Kuwait names first ambassador to Iraq since Saddam Hussein's invasion of 1990

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Kuwait names first ambassador to Iraq since Saddam Hussein's invasion of 1990

Post by PRDinarInvest on Thu Jul 17, 2008 1:18 pm

Kuwait names first ambassador to Iraq since Saddam Hussein's invasion of 1990
From Times Online
July 17, 2008
Deborah Haynes, Baghdad

Kuwait today named its first ambassador to Iraq since Saddam Hussein invaded his tiny neighbour in 1990, a move that sparked the first Gulf War involving the United States and Britain the following year.

The announcement marks a key step in mending ties between the two Arab states. It also offers further evidence of a desire among regional Sunni Arab countries to work more closely with Baghdad, something Washington has been urging.

The official Kuwaiti news agency quoted the country's foreign minister as saying that retired Lieutenant General Ali al-Momen, a former military chief of staff, will take the ambassadorial post.

His appointment will be issued in a decree by the emir. It is unclear when the new embassy will open but it is likely to be situated inside Baghdad's fortified Green Zone, home to other foreign embassies as well as Iraqi Government buildings.
Kuwait closed its embassy in Baghdad 18 years ago after Saddam invaded. His forces were driven out seven months later in the US-led war of 1991.

Relations between the two neighbours remained on ice until the US-led invasion of Iraq in 2003. Kuwait and Iraq, both oil-rich countries, formally resumed ties later that same year after Saddam was ousted.

An Iraqi Embassy has since been opened in Kuwait, led by a charge d'affaires, but security fears prevented Kuwait from doing likewise until now.

However, the sectarian killings, mass bombings and random kidnappings that plagued Iraq from 2004 until 2007 have dropped in recent months.

The decline in violence is largely attributed to a surge of 30,000 extra US troops into Iraq last year; a decision by Sunni insurgents to side with the Americans; and a ceasefire by the al-Mehdi Army, the main Shia militia.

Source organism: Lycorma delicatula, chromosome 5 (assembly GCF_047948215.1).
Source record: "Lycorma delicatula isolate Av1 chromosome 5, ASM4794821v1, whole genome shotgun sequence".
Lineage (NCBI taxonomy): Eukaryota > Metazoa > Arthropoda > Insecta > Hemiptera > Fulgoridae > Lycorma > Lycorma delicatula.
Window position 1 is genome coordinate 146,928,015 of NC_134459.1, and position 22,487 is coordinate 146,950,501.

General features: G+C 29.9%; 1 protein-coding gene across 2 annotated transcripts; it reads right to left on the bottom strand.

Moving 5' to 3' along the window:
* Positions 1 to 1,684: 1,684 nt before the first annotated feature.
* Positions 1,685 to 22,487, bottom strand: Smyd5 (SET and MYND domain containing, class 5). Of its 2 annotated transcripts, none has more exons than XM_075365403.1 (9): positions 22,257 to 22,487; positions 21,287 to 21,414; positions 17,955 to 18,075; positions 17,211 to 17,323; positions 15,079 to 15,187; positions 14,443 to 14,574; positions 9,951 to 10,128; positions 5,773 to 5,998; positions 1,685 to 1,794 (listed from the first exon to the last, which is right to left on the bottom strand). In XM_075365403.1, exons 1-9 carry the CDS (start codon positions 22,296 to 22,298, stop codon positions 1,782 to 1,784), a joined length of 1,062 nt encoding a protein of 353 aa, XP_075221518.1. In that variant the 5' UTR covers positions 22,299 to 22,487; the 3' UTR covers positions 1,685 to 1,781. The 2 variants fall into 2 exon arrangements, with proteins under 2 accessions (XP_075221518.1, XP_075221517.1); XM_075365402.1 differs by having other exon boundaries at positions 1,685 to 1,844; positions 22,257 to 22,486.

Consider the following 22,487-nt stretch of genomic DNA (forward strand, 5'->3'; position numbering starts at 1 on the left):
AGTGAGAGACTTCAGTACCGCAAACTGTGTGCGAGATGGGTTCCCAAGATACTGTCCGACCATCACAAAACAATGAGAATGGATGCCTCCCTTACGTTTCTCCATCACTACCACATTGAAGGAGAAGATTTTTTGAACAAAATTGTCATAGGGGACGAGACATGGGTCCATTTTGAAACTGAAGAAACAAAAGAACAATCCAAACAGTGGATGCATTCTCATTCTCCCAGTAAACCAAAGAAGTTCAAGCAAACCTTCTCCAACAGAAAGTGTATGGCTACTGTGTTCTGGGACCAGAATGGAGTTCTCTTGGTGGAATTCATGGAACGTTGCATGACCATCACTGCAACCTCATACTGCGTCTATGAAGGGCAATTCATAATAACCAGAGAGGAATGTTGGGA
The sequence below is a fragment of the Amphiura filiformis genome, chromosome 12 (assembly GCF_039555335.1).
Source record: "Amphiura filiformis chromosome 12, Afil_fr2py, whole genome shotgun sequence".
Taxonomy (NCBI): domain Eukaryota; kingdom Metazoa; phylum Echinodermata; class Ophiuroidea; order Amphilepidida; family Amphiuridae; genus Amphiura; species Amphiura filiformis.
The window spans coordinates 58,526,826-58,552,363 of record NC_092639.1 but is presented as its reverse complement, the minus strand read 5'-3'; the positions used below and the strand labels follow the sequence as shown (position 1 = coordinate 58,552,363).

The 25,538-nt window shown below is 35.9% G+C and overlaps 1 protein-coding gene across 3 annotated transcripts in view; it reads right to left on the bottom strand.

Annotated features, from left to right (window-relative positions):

Improvements on the security front have helped to legitimise the US-backed, Shia-led Iraqi Government. Bahrain, Jordan and the United Arab Emirates, also Sunni Arab nations, have all recently named ambassadors.

In another show of interest, the senior Lebanese politician Saad al-Hariri met Nouri al-Maliki, the Iraqi Prime Minister, in Baghdad today.

Mr Hariri, son of Rafik al-Hariri, Lebanon's assassinated prime minister, praised recent security gains in Iraq, the Iraqi Government said.

Mr Maliki, who is keen to reach out more widely on the international stage, is due to travel to Germany and Italy next week.

During the trip, from July 21 to 25, he wants to try to encourage European investment in his country, according to Ali al-Dabbagh, the Government spokesman.

The Prime Minister is also due to brief Pope Benedict on measures by his Government to spread tolerance and national reconciliation among Iraqis.

The Pope has often called for an end to violence in Iraq. He condemned the kidnapping and killing earlier this year of the Chaldean Catholic Archbishop of Mosul, Paulos Faraj Rahho.

Italy took part in the invasion of 2003, sending 3,000 troops, the fourth largest contingent. The last Italian soldier withdrew from Iraq at the end of 2006.

In contrast, Germany opposed the war. Michael Glos, the Economy Minister, visited Baghdad last week, becoming the first German cabinet minister to do so since the invasion.



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